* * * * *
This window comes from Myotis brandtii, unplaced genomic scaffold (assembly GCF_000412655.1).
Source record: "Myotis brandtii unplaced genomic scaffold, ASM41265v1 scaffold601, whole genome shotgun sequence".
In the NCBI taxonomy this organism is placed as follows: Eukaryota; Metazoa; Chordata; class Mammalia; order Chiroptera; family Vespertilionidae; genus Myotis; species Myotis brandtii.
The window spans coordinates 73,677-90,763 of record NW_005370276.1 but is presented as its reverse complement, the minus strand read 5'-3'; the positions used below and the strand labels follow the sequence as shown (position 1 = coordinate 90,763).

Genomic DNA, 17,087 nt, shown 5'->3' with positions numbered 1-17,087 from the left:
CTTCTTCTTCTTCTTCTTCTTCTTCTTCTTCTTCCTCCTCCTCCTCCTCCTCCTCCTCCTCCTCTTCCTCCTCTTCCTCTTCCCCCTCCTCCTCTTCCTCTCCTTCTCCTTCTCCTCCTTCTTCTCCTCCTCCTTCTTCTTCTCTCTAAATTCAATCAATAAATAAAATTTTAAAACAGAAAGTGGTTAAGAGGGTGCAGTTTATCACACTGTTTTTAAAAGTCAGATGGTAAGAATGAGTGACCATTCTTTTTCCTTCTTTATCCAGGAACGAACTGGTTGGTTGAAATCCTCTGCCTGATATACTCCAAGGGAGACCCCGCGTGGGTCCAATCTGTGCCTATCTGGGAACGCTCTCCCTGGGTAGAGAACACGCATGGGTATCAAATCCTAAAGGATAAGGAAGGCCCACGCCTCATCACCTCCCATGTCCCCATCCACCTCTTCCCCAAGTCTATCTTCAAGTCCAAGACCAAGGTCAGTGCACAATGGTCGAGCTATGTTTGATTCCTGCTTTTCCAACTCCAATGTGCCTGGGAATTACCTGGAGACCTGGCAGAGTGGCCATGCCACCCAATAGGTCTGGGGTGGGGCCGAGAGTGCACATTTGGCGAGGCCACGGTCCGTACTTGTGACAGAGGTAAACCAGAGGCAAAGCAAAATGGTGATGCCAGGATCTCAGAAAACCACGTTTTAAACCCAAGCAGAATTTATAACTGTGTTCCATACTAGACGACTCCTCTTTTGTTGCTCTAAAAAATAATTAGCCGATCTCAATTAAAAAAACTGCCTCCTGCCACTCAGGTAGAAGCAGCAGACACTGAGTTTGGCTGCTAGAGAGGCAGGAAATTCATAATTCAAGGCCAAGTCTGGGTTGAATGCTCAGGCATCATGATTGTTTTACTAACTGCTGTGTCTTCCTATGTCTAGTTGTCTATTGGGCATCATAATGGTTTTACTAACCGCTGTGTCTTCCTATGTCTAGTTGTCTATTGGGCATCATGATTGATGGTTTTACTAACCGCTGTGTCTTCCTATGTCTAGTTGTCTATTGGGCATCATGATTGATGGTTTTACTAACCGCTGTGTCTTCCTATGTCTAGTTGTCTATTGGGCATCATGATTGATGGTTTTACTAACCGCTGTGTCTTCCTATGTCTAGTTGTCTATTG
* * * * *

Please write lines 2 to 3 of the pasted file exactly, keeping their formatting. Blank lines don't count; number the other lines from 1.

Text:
Source record: "Myotis brandtii unplaced genomic scaffold, ASM41265v1 scaffold601, whole genome shotgun sequence".
In the NCBI taxonomy this organism is placed as follows: Eukaryota; Metazoa; Chordata; class Mammalia; order Chiroptera; family Vespertilionidae; genus Myotis; species Myotis brandtii.